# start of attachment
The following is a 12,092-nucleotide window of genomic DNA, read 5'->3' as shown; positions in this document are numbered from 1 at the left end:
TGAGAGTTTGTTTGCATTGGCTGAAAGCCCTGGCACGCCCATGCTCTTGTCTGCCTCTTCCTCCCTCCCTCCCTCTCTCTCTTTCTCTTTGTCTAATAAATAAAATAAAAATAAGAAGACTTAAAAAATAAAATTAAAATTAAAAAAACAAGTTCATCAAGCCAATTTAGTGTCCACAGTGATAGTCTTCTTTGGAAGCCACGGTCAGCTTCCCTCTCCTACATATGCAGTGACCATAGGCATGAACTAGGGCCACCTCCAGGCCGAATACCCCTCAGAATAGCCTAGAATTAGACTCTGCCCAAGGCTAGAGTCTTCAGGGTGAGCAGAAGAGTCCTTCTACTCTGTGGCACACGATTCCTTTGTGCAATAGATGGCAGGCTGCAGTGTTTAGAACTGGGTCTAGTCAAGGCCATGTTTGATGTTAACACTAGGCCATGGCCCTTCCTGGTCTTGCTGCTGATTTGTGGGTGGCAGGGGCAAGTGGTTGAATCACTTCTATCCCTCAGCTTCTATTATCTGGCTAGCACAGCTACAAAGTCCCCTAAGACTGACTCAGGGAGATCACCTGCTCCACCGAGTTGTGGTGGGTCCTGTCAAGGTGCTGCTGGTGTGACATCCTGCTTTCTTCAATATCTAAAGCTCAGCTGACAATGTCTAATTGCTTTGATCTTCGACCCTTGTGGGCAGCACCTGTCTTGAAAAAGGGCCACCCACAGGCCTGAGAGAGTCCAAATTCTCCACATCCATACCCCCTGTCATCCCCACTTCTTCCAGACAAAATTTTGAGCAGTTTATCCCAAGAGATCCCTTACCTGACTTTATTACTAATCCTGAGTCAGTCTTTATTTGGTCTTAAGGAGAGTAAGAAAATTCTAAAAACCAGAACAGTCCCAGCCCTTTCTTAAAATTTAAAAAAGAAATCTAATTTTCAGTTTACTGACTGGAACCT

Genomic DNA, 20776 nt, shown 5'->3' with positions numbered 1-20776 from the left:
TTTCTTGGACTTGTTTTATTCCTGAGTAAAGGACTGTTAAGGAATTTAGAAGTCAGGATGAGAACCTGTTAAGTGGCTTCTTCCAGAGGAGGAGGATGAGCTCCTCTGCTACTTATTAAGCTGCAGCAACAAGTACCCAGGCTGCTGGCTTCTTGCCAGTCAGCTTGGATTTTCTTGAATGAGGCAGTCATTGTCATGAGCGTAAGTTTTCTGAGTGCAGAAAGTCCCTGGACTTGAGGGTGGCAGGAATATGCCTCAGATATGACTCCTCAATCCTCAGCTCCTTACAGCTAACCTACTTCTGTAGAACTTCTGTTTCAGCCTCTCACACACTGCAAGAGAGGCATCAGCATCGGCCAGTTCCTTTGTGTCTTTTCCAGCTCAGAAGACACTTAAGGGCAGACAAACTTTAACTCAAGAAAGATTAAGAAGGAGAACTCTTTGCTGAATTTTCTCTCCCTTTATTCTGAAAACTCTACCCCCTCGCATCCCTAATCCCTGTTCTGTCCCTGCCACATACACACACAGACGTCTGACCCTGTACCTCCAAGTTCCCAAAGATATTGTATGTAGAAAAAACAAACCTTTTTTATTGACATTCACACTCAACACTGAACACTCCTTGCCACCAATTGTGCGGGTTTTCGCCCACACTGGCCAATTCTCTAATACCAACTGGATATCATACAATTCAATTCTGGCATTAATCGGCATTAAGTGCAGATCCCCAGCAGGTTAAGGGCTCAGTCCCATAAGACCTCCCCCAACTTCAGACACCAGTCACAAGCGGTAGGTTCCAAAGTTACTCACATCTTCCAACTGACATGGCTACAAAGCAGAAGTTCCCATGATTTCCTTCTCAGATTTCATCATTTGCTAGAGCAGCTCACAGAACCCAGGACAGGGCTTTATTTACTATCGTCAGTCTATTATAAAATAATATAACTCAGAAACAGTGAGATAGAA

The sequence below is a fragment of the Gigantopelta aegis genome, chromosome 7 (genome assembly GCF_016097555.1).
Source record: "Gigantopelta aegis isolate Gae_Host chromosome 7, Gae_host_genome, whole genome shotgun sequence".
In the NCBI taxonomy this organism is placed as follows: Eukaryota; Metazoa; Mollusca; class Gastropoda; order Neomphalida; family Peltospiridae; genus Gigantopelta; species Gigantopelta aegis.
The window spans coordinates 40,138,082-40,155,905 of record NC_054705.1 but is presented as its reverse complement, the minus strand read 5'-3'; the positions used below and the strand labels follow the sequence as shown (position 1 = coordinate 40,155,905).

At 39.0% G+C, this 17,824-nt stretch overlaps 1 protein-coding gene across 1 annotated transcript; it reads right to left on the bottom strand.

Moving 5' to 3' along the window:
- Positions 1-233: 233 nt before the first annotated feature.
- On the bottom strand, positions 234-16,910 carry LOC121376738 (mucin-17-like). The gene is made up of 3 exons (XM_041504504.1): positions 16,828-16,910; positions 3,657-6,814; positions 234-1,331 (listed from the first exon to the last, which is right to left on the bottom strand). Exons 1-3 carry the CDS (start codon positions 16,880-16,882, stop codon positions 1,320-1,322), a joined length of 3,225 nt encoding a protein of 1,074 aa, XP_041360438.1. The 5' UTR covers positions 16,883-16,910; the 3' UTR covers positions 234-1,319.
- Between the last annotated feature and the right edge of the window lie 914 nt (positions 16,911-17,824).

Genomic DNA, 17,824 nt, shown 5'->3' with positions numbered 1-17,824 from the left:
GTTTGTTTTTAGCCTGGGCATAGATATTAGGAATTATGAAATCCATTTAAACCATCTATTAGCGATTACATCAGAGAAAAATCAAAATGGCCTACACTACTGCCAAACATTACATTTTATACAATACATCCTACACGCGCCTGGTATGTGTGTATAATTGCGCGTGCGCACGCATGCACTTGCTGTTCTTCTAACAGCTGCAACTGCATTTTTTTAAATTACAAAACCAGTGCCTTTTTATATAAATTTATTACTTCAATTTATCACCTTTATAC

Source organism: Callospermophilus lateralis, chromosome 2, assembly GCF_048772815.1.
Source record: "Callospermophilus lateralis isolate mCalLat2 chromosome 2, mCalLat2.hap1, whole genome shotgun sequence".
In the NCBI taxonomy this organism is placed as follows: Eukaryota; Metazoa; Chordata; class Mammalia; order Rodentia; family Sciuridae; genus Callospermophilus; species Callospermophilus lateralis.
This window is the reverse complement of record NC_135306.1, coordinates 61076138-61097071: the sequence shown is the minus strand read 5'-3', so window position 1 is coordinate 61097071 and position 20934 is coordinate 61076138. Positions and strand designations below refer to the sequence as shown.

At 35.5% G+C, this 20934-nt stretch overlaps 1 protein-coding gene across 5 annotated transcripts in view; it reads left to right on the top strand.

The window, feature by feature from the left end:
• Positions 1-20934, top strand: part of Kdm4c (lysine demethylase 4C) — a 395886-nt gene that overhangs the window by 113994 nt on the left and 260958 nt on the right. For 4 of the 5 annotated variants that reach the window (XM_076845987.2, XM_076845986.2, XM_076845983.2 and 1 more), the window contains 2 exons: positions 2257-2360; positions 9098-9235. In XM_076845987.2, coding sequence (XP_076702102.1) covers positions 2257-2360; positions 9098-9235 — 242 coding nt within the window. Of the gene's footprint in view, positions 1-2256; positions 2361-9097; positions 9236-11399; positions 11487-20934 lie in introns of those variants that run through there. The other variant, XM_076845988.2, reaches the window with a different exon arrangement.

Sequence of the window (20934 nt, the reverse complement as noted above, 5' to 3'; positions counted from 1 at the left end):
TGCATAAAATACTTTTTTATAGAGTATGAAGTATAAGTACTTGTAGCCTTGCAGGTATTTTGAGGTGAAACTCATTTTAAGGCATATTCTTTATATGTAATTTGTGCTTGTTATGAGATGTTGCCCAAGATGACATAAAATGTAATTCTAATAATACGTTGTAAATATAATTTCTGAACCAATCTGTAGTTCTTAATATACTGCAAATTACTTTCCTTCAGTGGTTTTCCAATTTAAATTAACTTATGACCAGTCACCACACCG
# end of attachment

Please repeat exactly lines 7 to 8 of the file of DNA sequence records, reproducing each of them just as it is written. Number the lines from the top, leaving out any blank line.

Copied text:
In the NCBI taxonomy this organism is placed as follows: Eukaryota; Metazoa; Mollusca; class Gastropoda; order Neomphalida; family Peltospiridae; genus Gigantopelta; species Gigantopelta aegis.
The window spans coordinates 40,138,082-40,155,905 of record NC_054705.1 but is presented as its reverse complement, the minus strand read 5'-3'; the positions used below and the strand labels follow the sequence as shown (position 1 = coordinate 40,155,905).